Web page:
13. Speaking of grass, there are two ways in which people water their lawns in a desert: the irrigation method and timed, small sprays. The irrigation method involves flooding the lawn every once in a while. Most of these lawns are set up in a bowl configuration, so that the water doesn't overflow into the street. We have the timed system where the water lines go underground and little watering heads pop up at a certain times of the day. One of the reasons we chose the house, aside from the pool and the "library" of eight bookshelves, was that it had just enough grass for our kids to play games without taking too much time to mow or too much money to water. Ironically enough, our kids are spending most of their time in the RV parking area which is dirt and stones, digging and finding rocks with which to make beautiful rock drawings. RV pads are also big in Phoenix.

14. Phoenix is 2 hours from a lot of beautiful places--Sedona, Prescott, Woods Canyon Lake. It is four hours away from the Grand Canyon, which we have not visited at this point, though I have visited it at least five times in my life.

15. I was reminded how close we were to Mexico (about five hours) when traveling south about three hours from Phoenix to the town of Tubac, which is a couple hours from the border. It is an artist colony that had a state park commemorating the ruins of a Spanish fort. The state park was in danger of being closed due to budget cuts. It also has two great restaurants nearby, Wisdom's and The Cow Palace, which we were unfortunately not able to visit when we visited the state park. On the way home, I was stopped by the border patrol to search for illegals. There is one road in Mesa where men congregate hoping someone will stop and give them work. I don't know if they are illegal immigrants or legal immigrants who have just moved. Illegal immigration is a VERY hot topic around here.

16. This is a pretty conservative state, even if a the Democratic Party had a fundraiser in my area. The current Republican governer, who inherited the job when Janet Napalitano became the head of Homeland Security, is making some REALLY difficult spending cuts. For example, any state park that is not making enough money to pay for itself is being shut down, unless someone is willing to pay money to keep it open. Part of the problem is that there is a law that says that if the people earmark money in a referendum, it must be used for that purpose, even if the purpose, like roads to take on urban traffic problems, is no longer an issue with the construction and tourist industry tanking. In some respects, this is a good law because it prevents law makers from doing to a fund what Congress has done to Social Security. However, to move funds where they are truly needed in reflection of current circumstances would require another referendum. One of their less spectacular ideas of reducing costs/bringing in money is to sell the state capital and rent it from the new owners. I ask you, who is REALLY in the market for a state capital building? Maybe the Crown Prince Abdullah of Saudi Arabia? Bill Gates? Bono? I guess Republicans can come up with some bone-headed ideas, too ;-).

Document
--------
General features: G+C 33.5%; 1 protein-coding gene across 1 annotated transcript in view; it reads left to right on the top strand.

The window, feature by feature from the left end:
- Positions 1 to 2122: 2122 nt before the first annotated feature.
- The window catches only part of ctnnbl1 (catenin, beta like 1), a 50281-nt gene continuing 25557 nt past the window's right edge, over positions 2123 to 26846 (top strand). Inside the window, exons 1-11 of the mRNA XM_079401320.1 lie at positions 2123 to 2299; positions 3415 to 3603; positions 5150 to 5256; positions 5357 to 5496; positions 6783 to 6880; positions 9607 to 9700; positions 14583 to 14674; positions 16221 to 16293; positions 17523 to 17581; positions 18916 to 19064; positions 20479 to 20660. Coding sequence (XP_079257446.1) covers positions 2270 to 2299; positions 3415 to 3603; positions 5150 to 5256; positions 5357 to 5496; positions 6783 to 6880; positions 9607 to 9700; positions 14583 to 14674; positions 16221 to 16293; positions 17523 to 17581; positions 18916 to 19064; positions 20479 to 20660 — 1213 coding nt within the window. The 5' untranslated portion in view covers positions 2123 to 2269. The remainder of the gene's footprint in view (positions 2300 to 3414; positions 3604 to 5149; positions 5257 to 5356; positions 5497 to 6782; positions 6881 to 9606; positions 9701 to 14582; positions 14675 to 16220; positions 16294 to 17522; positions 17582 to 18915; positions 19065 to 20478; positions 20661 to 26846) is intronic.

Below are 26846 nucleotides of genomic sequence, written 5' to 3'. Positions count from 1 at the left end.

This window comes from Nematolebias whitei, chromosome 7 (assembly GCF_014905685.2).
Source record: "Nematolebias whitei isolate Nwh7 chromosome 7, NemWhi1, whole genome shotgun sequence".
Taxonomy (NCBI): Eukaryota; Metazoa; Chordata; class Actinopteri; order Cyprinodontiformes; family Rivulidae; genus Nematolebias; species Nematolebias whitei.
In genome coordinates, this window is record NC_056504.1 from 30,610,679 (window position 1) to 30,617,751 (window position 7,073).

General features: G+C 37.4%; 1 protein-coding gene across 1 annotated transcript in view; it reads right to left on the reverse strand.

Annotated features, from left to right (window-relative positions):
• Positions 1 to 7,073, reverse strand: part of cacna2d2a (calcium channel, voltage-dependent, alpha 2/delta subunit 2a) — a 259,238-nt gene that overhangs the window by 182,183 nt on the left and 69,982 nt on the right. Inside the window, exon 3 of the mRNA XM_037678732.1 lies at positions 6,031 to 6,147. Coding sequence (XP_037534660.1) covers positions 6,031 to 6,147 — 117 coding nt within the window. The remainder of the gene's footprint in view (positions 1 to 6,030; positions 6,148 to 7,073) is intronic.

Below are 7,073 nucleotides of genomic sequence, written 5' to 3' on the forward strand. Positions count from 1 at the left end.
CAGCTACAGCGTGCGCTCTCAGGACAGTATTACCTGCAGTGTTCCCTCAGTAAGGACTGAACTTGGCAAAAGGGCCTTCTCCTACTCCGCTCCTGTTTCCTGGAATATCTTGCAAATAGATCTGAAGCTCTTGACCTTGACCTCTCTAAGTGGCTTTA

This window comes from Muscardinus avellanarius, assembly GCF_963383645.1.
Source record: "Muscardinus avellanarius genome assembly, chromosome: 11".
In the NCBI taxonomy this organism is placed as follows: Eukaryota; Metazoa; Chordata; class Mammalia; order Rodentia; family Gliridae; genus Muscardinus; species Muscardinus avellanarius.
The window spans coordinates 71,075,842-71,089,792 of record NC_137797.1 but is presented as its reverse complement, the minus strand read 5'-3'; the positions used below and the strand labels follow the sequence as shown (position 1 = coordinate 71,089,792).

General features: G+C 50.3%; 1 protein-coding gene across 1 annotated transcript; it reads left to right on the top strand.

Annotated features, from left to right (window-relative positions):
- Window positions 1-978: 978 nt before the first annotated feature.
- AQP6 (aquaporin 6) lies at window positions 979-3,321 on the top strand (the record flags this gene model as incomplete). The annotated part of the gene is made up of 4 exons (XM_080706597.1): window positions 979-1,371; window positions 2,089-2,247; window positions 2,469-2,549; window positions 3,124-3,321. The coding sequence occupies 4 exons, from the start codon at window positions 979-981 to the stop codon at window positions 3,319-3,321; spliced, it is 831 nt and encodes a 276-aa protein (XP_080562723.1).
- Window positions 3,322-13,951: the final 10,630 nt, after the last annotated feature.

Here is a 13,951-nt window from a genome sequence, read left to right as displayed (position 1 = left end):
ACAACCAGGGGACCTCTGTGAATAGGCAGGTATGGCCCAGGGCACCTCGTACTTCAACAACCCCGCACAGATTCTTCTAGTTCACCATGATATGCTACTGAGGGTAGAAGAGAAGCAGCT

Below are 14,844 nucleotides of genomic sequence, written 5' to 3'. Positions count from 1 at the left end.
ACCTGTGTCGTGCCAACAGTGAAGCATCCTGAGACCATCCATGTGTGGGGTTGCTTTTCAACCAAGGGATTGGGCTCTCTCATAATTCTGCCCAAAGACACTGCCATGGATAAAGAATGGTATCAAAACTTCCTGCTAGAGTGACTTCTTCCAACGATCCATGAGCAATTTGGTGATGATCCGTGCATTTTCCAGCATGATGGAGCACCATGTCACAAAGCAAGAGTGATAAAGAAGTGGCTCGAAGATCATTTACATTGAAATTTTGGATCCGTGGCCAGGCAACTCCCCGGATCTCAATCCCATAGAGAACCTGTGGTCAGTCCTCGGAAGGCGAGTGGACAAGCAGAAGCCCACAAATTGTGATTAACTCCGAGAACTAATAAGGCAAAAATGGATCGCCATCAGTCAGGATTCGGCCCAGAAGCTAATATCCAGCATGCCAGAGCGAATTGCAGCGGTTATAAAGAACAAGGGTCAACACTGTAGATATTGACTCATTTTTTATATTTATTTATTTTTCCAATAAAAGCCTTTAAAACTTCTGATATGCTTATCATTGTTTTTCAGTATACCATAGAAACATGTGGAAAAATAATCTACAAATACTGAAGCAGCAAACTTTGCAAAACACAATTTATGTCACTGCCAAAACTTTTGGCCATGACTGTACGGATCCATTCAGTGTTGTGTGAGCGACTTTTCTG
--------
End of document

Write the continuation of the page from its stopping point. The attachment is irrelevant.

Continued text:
17. I have seen the most awsome sunrises and sunsets ever. It is probably due to all the dust in the air. The windows are open a lot these days and dust settles quickly in our house, on everything outside and on the cars as we travel. Washing the car is an exercise in futility.


18. We are living in a megopolis--about five huge cities surround Phoenix. The only two lane roads are found in neighborhoods. Otherwise, they are two lanes on both sides with a middle lane for turning. I have re-mastered the art of pulling out onto the middle lane when making a left turn and waiting for traffic to open up so that I can merge.


19. Downtown Phoenix is pretty unimpressive, in my humble opinion. When we went downtown in the winter to see a play, there were very few restaurants open after the play ended at ten. (yes, we were living on the wild side that night.) It seems as if nobody lives there, they just go to work. Downtown Scottsdale is much better. I haven't tried downtown Mesa, Gilbert or Tempe. The only other advantage that Phoenix has is that it is the state capital. I have never lived so close to a state capital before in my life.


20. We are surrounded by Indian reservations, which is rather interesting. They have markers on the roads telling you when you are entering their territory. If you commit a crime on their territory, you will be subject to their criminal system, not the governments, or so I am led to believe.


I think one of the many reasons God brought us to Arizona is so that I learn to rely on Him and only Him and to keep me from becoming too complacent in my relationships. In general, I do like living in Arizona because there are eight months of the year in which it is pleasant to be outside and I really enjoy the sun. I have been enjoying learning knew plants and animals and am interested in learning more about the state in the coming year. I hope to get to know my cousins better this year. God is good!

1 comment:

AquaJane said...

Kris, your observations are always intelligent and insightful. This post could be a travel article. I laughed at the one about making left turns; I can identify.